Philosopher, scholar, and activist Cornel West both refers to and addresses everyone as “Sister” or “Brother.”  Barack Obama is “Brother Barack” and I am “Sister Aline” (or “Sister Macha”) to him.  (I introduced myself to him in an elevator lobby once, meaning to tell him what a fan I was, and he hugged me, said how wonderful it was to see me, though we hadn’t met before, and called me Sister.)

Quakers

Quakers (Society of Friends) in general have in the past addressed one another as sister, brother, or friend.  In the 1945 Jessamyn West book The Friendly Persuasion, later made into the film Friendly Persuasion, Friends referred to each other by the kinship terms of sister and brother.  A biography of Betsy Ross, purported maker of the first American flag in 1776, also uses these terms for members of the Philadelphia congregation to which she belonged.

The Friends have a complicated history as a religion, as in fact most religious movements do.  Paganism(s) is certainly no exception.  Currently this practice of addressing other members in kinship terms has fallen away.

Notions of Kinship within Contemporary Paganism

Often I’ve referred to different individuals as my “witchkin.”

Other terms heard amongst Pagani are “tribal” and “clan.”  The former is often used in a utopian way to reflect the sense that we have found our own, or have “come home.”  Yet it’s also seen in a negative light when used in the context of nativism and xenophobia.  I’d like to see those notions discussed further, but for now my take-away from the Parliament is remembering our interdependence by considering ourselves kin.

Friday, March 11, 2016

Claremont Pagan Studies Conference - III (2016)



Dike Astraea in Vermont
This year's theme was Social Justice.

Sunday, January 25

Keynote:  Nikki Bado, “The Athame Cuts Both Ways: Pagan Responsibility and Social Justice” 

Through the modern miracle of electronic communication, Nikki was able to speak to us from the facility in Iowa where she was recovering from surgery.  I usually have a chance to visit with her at the AAR, but due to travel – she worked for a while in Japan – and health issues, she’s been unable to attend for a few years, and my not attending the last one because of a recent stroke, we haven’t seen each other in some years.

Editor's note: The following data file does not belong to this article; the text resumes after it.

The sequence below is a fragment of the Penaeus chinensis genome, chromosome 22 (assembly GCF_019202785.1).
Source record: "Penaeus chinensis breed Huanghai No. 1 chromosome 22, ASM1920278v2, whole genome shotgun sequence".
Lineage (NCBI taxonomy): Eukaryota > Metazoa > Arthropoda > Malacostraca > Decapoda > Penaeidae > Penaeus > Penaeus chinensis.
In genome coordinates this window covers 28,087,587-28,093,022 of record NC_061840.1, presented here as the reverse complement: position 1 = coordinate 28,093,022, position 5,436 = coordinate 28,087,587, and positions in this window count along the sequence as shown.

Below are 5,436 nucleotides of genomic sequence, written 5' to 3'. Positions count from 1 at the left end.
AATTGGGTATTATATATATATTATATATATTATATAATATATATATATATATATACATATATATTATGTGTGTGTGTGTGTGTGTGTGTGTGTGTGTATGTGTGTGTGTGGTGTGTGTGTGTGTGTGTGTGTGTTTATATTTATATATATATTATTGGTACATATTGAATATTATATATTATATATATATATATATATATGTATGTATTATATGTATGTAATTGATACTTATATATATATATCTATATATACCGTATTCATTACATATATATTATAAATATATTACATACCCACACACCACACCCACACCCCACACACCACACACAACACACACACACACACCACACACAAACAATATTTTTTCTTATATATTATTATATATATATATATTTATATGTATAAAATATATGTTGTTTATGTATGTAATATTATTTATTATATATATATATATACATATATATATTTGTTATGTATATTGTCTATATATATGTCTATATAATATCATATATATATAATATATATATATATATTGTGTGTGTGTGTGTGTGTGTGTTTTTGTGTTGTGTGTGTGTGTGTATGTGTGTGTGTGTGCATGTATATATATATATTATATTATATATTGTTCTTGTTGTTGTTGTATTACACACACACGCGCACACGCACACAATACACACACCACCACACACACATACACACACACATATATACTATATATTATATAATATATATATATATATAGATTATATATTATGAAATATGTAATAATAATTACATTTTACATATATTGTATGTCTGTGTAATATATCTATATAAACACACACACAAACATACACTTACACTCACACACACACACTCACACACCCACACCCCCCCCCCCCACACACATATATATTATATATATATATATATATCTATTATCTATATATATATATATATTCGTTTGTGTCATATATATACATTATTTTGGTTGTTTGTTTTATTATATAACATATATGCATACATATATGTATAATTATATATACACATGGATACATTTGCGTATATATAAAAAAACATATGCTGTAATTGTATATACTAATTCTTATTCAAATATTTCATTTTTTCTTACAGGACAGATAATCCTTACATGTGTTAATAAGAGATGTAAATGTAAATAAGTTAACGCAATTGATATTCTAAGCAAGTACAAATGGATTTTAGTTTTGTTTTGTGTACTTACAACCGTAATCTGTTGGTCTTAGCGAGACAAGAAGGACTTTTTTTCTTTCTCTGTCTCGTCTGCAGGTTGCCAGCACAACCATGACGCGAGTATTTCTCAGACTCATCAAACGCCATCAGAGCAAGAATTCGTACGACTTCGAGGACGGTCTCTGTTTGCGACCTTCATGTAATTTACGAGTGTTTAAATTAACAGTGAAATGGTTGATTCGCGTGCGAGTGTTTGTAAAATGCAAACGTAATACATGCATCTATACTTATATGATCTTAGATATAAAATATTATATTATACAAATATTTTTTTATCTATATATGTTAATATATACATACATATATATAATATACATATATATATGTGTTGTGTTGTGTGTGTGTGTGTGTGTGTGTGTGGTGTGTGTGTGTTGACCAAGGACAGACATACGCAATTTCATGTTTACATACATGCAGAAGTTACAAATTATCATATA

I love the title of her talk (even though I see the double-sided blade of the athame as a piercing, pointing, thrusting, stabbing tool rather than a cutter or slicer).  The root Craft tradition from which I sprang places a high value on expressing one’s spirituality, in part, in political and social involvement.  In a word, activism.

Nikki articulated three areas in which Pagans could serve their communities well in the area of Justice, the theme of this conference.  Nikki’s “3 Rs” are Religious Literacy, Respect, and Responsibility.

Religious Literacy:

The first is religious literacy.  Religious literacy is not something that Pagans learn in classes, study groups, or ritual work.  Nor is it, in general, taught in public schools, Ignorance of such common Biblical phrases such as, “as old as Methuselah,” or the distorted translation of “Thou shalt not suffer a witch to live” diminishes one’s fuller appreciation when such phrases appear in literature, or even in everyday speech. 

One Biblical quote, from the book of Ecclesiastes, is very common, and has the advantage of working for nearly everyone, Pagans included, since it reflects the Wheel of the Year as well as the five stages of life articulated by Robert Graves (birth, initiation, consummation, repose, and death):

To every thing there is a season, and a time to every purpose under the heaven: A time to be born, and a time to die; a time to plant, and a time to pluck up that which is planted;

Yet how many know its source?

Neither are theological notions of immanence and transcendence paid much heed in standard secular education.  Who ever emerged from an American high school knowing the concepts of, and differences among, monotheism, polytheism, pantheism, atheism, and henotheism?